I talk with Philip Zwerling about life, teaching, activism, and the politics of his art. Prior to teaching, Zwerling served as Minister of the First Unitarian Church of Los Angeles from 1978 to 1989. Changing course, he went on to earn an MFA in Creative Writing from the University of New Orleans in 1998, a PhD in Theatre from the University of California, Santa Barbara in 2003, and taught creative writing at the University of Texas Rio Grande Valley (formerly University of Texas–Pan American) from 2004 to 2018. He is the author of numerous books including Nicaragua: A New Kind of Revolution (1985); After School Theatre Programs for At Risk Teenagers (2007); The CIA on Campus: Academic Freedom and the National Security State (2011; Editor); The Theatre of Lee Blessing: A Critical Study of 44 Plays (2016); and, with Verne Lyon, Eyes On Havana: The Memoir of an American Spy Betrayed by the CIA (2017). His newest play, coauthored with artist Lorenzo Pace, is “Locked,” available from Lamar University Literary Press.
MATHEW BETANCOURT: I consider you a friend and mentor, but if I’m being honest, I don’t know that much about your background. Where did Philip Zwerling grow up and what was family life like?
PHILIP ZWERLING: My parents’ ashes lie now in my backyard in northern California. They’ve come a long way from the Bronx where they grew up and where I was born. After serving in the Army Air Corps in World War II, my father moved our family of three to a little tract house on Long Island to enjoy the American pleasures of home ownership, green lawns, and safe neighborhoods. As children we walked to school, played ring-a-levio in the street and ran wild in the woods when school let out. “Father Knows Best” and “Leave It to Beaver” resided on our street in every new black and white 18-inch TV set. We had no Black neighbors, no Latino neighbors, no Asian neighbors, and no understanding of anyone who didn’t look like us, live like us, or think like us. Somehow our lives were simultaneously rich and poor in experiences.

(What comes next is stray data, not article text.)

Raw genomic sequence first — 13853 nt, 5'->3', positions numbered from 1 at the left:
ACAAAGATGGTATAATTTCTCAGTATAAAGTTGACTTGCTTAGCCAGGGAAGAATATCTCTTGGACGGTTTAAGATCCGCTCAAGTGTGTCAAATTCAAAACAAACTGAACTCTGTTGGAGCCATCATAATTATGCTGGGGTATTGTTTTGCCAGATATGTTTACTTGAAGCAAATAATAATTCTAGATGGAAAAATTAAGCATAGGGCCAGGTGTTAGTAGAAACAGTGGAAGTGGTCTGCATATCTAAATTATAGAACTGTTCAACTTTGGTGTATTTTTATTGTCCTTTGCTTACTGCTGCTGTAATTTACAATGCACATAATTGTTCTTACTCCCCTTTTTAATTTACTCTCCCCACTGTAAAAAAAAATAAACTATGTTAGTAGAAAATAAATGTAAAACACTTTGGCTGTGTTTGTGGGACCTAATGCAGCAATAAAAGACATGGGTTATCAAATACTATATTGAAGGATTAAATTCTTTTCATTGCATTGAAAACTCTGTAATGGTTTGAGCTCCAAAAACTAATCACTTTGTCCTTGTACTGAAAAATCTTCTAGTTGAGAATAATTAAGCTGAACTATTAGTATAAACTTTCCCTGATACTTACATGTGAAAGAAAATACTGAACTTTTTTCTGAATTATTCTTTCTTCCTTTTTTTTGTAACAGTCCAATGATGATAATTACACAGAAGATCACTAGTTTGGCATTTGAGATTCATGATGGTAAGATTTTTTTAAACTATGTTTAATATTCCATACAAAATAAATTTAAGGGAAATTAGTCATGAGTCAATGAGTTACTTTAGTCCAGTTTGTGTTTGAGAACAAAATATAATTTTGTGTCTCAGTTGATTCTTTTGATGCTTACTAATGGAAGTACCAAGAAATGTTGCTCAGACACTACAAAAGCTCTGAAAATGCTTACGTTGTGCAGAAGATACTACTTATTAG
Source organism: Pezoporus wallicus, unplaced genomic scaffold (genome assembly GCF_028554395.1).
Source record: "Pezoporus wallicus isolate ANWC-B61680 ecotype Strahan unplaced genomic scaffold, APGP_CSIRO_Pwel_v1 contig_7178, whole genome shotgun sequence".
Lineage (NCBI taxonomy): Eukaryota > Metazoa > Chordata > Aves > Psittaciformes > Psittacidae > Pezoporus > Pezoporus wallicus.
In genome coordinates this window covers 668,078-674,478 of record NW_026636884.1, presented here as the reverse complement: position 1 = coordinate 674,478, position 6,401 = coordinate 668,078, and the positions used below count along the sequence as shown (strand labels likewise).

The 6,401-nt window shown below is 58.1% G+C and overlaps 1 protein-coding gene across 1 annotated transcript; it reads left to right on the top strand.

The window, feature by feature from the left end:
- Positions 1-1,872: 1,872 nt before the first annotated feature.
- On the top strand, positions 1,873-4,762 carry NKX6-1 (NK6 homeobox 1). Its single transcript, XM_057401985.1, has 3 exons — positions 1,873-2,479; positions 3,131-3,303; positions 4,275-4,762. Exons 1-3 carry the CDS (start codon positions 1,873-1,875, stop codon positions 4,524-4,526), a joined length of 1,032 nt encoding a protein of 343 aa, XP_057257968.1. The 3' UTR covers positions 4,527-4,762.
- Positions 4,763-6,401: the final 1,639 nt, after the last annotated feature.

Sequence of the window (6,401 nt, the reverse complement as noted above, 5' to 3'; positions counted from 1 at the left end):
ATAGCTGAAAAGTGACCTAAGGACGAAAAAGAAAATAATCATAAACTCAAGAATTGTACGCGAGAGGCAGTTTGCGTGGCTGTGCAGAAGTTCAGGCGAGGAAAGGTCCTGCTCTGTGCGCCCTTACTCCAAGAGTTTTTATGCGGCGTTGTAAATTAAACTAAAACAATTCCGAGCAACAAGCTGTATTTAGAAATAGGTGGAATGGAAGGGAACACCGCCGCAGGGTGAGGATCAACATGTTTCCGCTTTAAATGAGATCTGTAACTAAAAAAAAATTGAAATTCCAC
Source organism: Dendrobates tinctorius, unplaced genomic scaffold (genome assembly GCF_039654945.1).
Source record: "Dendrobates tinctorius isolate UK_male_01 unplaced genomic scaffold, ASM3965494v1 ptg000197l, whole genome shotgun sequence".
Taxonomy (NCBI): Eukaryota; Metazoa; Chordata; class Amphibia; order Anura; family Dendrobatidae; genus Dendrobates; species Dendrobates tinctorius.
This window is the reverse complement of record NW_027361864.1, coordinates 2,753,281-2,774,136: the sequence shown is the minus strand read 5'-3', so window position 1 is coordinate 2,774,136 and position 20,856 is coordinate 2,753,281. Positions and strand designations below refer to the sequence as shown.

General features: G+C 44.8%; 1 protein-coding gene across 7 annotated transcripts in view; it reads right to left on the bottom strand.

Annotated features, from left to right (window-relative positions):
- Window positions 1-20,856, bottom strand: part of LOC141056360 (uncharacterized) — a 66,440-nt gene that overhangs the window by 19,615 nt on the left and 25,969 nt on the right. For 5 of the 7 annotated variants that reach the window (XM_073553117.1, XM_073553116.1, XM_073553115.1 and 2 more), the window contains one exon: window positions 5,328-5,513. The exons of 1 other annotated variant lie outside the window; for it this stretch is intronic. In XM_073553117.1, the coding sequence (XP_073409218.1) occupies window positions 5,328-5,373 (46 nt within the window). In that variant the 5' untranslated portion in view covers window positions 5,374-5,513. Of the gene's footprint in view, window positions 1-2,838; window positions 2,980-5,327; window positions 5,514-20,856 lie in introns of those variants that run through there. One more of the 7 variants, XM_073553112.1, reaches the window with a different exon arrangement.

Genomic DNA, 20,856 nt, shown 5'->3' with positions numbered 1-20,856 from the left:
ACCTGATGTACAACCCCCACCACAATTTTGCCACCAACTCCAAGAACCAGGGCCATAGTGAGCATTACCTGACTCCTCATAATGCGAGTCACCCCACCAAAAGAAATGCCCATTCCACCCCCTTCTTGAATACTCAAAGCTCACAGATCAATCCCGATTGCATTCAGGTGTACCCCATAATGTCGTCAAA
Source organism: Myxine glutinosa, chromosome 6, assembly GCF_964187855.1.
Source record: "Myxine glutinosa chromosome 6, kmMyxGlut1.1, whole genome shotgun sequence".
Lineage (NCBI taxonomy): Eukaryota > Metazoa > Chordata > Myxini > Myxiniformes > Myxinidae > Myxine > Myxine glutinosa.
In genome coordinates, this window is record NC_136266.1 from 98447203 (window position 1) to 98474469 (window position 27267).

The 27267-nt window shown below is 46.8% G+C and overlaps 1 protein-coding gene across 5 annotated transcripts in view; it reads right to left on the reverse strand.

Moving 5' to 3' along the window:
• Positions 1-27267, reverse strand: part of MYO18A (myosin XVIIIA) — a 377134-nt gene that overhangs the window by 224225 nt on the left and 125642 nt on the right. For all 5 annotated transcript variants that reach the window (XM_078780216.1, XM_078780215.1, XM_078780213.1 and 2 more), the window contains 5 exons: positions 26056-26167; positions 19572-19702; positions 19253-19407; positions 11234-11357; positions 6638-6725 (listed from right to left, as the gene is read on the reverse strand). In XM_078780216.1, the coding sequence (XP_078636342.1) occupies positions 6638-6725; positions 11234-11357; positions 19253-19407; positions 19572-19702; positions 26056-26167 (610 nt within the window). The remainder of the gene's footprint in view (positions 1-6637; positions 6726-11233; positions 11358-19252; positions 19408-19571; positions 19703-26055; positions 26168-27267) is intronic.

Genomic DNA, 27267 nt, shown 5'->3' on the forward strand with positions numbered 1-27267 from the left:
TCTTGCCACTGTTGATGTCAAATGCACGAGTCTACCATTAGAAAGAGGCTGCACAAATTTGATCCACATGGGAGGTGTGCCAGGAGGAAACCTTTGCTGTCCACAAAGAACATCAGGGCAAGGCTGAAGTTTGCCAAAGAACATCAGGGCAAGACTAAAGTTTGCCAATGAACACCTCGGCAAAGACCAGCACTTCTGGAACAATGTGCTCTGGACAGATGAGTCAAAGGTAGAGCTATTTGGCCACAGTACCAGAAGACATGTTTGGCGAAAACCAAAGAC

A Harvard graduate once told me it was easy to spot others just like him — Harvard alumni always wore bowties. I’ve never seen you wear a bowtie. When did you attend Harvard, what did you study, and what do you remember most about your time there?
The one oasis of diversity and inclusiveness when I was growing up was the Unitarian Church, the place where I encountered my first vegetarian, my first Chinese friend, and the first people who had no fear of differences. For me it was a liberated safe space I experienced nowhere else in the straitjacketed (bow-tied?) 1950s. In the 1960s I chose a college (St. Lawrence University) with an historical connection to Unitarianism with the idea of becoming a minister. I spent my time on campus at SLU organizing their first SDS chapter and trying to burn down the ROTC building. I went off to Harvard in 1970 to earn a Master of Divinity degree and begin a student ministry in nearby Ashby. Rather blindly, I almost burned that place down, figuratively speaking, when our Church celebrated MLK Day by introducing a seemingly innocuous resolution for the town to declare itself a welcoming community for all races. The ensuing debate made national headlines when the residents defeated the motion at the annual town meeting. NPR recently did a story on that decision 50 years later.
In the 1980s you served as Minister at the First Unitarian Church of Los Angeles, and in 1985 you published your first book, Nicaragua: A New Kind of Revolution. Describe how religion and geopolitics came together for you during these years, and how it impacted your work with the Los Angeles community of the time.
When I was called as minister to the First Unitarian Church of Los Angeles. I joined a hundred-year-old church with a history of political activism. Los Angeles was then and is today a microcosm of the world, where schoolchildren come from homes speaking 123 different languages. Our church instituted simultaneous translations of services into Spanish and Korean and hired Korean clergy and Salvadoran outreach workers. At the height of the US support for fascists and death squads in El Salvador we created the Sanctuary movement for refugees in Los Angeles in alliance with six other congregations of various faiths. The FBI and LAPD snuck around our church taking notes and filling dossiers.